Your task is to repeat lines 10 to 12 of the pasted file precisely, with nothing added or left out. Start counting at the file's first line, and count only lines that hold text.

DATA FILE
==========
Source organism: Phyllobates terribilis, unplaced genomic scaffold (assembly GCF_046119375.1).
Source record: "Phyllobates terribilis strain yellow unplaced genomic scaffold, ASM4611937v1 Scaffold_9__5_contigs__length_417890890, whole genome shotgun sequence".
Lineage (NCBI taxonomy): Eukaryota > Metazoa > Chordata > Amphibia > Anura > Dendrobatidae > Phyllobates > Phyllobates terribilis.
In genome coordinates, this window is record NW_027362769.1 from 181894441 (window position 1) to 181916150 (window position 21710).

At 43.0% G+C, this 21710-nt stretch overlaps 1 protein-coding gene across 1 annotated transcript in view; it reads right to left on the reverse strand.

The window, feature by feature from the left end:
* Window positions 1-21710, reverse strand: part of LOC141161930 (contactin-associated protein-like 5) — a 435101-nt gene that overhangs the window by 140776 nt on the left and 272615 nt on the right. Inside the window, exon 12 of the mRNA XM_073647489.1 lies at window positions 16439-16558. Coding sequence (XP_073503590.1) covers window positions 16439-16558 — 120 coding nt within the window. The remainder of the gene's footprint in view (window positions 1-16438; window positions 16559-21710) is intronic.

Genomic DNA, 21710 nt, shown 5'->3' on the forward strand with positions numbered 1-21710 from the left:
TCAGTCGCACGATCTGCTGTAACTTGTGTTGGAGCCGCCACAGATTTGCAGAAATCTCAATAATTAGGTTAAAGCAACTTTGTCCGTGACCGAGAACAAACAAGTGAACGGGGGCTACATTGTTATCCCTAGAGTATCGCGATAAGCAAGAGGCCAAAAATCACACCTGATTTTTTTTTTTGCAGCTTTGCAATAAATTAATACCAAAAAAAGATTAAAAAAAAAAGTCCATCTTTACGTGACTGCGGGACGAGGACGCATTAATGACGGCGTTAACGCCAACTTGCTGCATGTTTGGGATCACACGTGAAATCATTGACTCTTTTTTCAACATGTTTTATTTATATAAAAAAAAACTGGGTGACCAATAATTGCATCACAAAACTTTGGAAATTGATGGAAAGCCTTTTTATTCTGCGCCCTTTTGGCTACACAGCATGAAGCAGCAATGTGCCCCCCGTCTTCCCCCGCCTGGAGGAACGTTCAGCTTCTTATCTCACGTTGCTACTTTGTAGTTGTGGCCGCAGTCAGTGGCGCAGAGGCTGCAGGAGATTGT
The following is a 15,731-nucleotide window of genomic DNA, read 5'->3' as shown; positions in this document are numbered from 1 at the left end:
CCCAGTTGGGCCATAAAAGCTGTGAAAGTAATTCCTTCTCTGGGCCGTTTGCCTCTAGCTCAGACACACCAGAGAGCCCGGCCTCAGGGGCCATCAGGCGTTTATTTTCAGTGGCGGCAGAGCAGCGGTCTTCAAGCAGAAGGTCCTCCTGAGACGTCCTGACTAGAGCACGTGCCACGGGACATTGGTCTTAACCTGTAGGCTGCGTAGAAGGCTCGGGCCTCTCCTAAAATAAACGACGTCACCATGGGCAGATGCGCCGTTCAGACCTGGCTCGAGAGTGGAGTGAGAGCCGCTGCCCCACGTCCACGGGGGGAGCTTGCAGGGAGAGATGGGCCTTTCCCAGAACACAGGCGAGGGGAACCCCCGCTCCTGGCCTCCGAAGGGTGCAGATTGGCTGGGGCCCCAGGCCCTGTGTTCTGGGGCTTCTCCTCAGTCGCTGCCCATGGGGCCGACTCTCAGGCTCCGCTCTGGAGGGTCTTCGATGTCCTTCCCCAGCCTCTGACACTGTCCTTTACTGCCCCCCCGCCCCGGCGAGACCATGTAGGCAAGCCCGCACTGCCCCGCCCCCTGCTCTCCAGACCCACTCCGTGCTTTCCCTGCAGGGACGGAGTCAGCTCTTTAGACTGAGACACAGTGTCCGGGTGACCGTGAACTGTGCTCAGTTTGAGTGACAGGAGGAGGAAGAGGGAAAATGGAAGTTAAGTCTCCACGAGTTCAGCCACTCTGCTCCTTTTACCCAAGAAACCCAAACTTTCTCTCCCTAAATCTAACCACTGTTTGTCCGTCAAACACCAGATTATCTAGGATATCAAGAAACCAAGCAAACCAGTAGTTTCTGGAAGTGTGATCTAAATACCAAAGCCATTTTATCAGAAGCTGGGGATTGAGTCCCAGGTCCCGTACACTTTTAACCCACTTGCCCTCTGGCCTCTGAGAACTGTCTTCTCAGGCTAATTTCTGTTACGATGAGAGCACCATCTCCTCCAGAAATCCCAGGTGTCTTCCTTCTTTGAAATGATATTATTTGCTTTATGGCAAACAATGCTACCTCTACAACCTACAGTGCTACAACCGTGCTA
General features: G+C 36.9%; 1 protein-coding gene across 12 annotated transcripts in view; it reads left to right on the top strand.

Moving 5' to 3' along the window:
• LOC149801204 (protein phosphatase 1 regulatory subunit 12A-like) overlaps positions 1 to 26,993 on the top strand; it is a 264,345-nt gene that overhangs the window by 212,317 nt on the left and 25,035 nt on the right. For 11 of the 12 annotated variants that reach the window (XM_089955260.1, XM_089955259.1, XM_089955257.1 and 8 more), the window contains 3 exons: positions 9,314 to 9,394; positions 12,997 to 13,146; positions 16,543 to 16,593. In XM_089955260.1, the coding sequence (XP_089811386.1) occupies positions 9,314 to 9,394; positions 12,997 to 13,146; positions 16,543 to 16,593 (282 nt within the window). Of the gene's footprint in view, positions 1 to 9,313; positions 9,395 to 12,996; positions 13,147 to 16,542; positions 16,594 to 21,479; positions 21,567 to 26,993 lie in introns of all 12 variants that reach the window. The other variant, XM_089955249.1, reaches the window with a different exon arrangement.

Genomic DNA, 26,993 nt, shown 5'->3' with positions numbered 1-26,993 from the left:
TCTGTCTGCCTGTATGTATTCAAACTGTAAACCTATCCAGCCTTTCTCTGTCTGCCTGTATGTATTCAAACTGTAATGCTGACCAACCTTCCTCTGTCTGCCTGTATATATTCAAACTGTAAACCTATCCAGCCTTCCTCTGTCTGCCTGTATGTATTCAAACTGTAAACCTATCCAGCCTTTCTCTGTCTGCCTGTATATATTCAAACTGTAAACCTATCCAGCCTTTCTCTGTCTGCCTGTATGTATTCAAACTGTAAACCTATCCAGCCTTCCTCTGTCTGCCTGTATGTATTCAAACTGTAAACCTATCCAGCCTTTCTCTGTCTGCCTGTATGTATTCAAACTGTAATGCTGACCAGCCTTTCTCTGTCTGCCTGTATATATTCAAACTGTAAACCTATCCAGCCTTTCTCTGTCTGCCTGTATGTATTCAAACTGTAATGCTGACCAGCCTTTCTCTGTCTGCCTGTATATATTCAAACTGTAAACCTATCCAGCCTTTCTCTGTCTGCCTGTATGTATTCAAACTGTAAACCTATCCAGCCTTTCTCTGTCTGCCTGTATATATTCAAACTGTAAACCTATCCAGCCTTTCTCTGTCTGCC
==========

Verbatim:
The following is a 15,731-nucleotide window of genomic DNA, read 5'->3' as shown; positions in this document are numbered from 1 at the left end:
CCCAGTTGGGCCATAAAAGCTGTGAAAGTAATTCCTTCTCTGGGCCGTTTGCCTCTAGCTCAGACACACCAGAGAGCCCGGCCTCAGGGGCCATCAGGCGTTTATTTTCAGTGGCGGCAGAGCAGCGGTCTTCAAGCAGAAGGTCCTCCTGAGACGTCCTGACTAGAGCACGTGCCACGGGACATTGGTCTTAACCTGTAGGCTGCGTAGAAGGCTCGGGCCTCTCCTAAAATAAACGACGTCACCATGGGCAGATGCGCCGTTCAGACCTGGCTCGAGAGTGGAGTGAGAGCCGCTGCCCCACGTCCACGGGGGGAGCTTGCAGGGAGAGATGGGCCTTTCCCAGAACACAGGCGAGGGGAACCCCCGCTCCTGGCCTCCGAAGGGTGCAGATTGGCTGGGGCCCCAGGCCCTGTGTTCTGGGGCTTCTCCTCAGTCGCTGCCCATGGGGCCGACTCTCAGGCTCCGCTCTGGAGGGTCTTCGATGTCCTTCCCCAGCCTCTGACACTGTCCTTTACTGCCCCCCCGCCCCGGCGAGACCATGTAGGCAAGCCCGCACTGCCCCGCCCCCTGCTCTCCAGACCCACTCCGTGCTTTCCCTGCAGGGACGGAGTCAGCTCTTTAGACTGAGACACAGTGTCCGGGTGACCGTGAACTGTGCTCAGTTTGAGTGACAGGAGGAGGAAGAGGGAAAATGGAAGTTAAGTCTCCACGAGTTCAGCCACTCTGCTCCTTTTACCCAAGAAACCCAAACTTTCTCTCCCTAAATCTAACCACTGTTTGTCCGTCAAACACCAGATTATCTAGGATATCAAGAAACCAAGCAAACCAGTAGTTTCTGGAAGTGTGATCTAAATACCAAAGCCATTTTATCAGAAGCTGGGGATTGAGTCCCAGGTCCCGTACACTTTTAACCCACTTGCCCTCTGGCCTCTGAGAACTGTCTTCTCAGGCTAATTTCTGTTACGATGAGAGCACCATCTCCTCCAGAAATCCCAGGTGTCTTCCTTCTTTGAAATGATATTATTTGCTTTATGGCAAACAATGCTACCTCTACAACCTACAGTGCTACAACCGTGCTA
General features: G+C 36.9%; 1 protein-coding gene across 12 annotated transcripts in view; it reads left to right on the top strand.